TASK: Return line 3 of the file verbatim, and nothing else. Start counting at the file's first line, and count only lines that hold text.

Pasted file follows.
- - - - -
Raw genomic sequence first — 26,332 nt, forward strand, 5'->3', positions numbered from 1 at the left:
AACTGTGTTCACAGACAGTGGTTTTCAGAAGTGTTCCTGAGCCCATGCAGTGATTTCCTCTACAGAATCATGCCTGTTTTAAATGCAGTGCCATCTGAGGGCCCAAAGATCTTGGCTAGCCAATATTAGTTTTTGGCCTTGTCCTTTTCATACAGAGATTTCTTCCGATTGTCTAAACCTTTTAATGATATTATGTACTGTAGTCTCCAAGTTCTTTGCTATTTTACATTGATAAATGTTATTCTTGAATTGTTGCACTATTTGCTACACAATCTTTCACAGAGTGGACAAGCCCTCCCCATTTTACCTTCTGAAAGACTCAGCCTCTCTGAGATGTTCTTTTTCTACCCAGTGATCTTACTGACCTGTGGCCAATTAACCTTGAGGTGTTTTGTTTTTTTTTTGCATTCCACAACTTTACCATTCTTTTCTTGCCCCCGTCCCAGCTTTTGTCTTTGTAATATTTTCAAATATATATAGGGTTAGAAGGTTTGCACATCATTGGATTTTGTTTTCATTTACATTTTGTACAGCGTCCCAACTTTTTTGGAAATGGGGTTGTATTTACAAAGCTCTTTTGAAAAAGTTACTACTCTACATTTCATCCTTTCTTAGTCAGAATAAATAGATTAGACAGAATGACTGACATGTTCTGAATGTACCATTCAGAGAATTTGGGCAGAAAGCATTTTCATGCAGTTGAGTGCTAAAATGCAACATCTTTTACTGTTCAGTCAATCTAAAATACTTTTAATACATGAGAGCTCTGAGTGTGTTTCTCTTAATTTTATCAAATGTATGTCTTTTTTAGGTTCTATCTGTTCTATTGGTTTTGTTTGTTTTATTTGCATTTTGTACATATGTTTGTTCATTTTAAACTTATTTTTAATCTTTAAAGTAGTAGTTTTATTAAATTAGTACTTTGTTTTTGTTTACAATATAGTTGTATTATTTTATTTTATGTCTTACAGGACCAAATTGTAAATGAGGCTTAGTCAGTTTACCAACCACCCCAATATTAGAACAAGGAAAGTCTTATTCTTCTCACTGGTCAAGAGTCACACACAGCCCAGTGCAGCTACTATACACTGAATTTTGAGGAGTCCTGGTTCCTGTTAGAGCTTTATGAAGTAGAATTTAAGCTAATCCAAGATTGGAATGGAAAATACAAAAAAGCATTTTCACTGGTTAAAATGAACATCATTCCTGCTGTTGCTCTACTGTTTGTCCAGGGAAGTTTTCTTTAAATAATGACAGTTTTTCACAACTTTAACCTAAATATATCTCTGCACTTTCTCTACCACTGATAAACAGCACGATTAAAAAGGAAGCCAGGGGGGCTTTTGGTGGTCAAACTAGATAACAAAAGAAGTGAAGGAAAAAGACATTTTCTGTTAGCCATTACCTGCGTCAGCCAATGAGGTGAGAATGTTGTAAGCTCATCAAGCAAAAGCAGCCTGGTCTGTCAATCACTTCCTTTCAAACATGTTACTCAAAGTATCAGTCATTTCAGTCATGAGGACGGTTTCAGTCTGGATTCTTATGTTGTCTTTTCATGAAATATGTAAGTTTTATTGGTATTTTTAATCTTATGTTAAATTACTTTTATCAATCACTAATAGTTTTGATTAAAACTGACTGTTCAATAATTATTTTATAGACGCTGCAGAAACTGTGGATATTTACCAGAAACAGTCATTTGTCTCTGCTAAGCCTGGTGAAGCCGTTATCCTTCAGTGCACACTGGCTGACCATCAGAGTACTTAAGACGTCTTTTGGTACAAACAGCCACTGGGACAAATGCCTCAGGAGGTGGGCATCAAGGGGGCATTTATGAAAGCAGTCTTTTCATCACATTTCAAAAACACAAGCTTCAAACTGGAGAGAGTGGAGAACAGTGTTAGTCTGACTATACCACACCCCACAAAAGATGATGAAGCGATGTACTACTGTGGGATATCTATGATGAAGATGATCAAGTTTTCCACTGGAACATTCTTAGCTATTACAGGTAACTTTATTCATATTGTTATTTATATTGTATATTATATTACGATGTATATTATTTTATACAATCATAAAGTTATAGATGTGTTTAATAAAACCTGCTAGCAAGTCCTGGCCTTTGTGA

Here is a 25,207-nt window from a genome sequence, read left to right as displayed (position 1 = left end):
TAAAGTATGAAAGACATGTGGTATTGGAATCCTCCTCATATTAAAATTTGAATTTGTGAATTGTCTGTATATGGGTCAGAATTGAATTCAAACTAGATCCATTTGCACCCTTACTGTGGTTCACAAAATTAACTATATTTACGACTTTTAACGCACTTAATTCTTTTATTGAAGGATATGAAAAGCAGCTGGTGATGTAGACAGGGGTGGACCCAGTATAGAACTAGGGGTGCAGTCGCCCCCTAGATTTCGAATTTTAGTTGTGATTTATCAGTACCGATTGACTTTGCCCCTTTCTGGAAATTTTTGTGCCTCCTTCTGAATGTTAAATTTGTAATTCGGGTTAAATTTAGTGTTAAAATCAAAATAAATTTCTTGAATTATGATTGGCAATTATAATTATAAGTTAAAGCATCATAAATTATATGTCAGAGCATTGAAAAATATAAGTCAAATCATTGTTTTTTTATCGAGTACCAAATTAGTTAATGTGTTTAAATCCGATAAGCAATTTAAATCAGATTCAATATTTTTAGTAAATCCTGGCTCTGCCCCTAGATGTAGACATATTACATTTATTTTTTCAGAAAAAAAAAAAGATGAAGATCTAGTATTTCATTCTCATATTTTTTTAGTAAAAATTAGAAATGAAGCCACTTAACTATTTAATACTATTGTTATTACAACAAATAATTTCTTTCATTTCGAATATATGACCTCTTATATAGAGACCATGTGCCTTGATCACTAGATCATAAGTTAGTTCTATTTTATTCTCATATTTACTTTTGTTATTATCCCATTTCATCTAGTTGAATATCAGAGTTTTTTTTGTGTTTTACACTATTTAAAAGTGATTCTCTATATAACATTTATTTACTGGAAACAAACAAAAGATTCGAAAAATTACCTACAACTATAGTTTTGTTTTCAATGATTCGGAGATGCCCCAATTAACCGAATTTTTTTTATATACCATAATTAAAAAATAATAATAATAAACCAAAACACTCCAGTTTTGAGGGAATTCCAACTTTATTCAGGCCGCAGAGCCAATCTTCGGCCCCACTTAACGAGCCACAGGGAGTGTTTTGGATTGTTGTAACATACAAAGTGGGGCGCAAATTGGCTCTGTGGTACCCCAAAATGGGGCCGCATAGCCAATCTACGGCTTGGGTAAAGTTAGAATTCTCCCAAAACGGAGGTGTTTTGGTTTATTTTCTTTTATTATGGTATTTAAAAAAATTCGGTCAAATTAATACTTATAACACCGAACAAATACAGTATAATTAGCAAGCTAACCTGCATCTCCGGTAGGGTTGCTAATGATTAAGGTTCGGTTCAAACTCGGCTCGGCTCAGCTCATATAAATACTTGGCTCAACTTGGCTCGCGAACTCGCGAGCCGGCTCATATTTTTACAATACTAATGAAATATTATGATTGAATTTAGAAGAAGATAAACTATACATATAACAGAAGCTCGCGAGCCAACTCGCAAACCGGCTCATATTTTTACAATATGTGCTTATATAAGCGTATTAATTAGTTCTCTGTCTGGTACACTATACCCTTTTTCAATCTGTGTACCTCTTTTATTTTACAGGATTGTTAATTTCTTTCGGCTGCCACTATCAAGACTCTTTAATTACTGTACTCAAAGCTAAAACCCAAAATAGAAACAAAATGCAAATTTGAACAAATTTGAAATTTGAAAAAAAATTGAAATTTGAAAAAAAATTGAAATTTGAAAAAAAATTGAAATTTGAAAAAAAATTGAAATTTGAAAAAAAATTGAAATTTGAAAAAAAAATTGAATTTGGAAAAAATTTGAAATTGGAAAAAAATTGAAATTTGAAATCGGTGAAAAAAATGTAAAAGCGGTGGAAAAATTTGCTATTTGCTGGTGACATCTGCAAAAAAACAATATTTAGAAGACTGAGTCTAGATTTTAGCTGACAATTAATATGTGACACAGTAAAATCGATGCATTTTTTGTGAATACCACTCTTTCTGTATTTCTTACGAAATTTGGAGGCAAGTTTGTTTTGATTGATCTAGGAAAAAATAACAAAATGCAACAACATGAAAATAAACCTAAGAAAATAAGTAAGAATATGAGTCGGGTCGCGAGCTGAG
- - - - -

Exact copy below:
Here is a 25,207-nt window from a genome sequence, read left to right as displayed (position 1 = left end):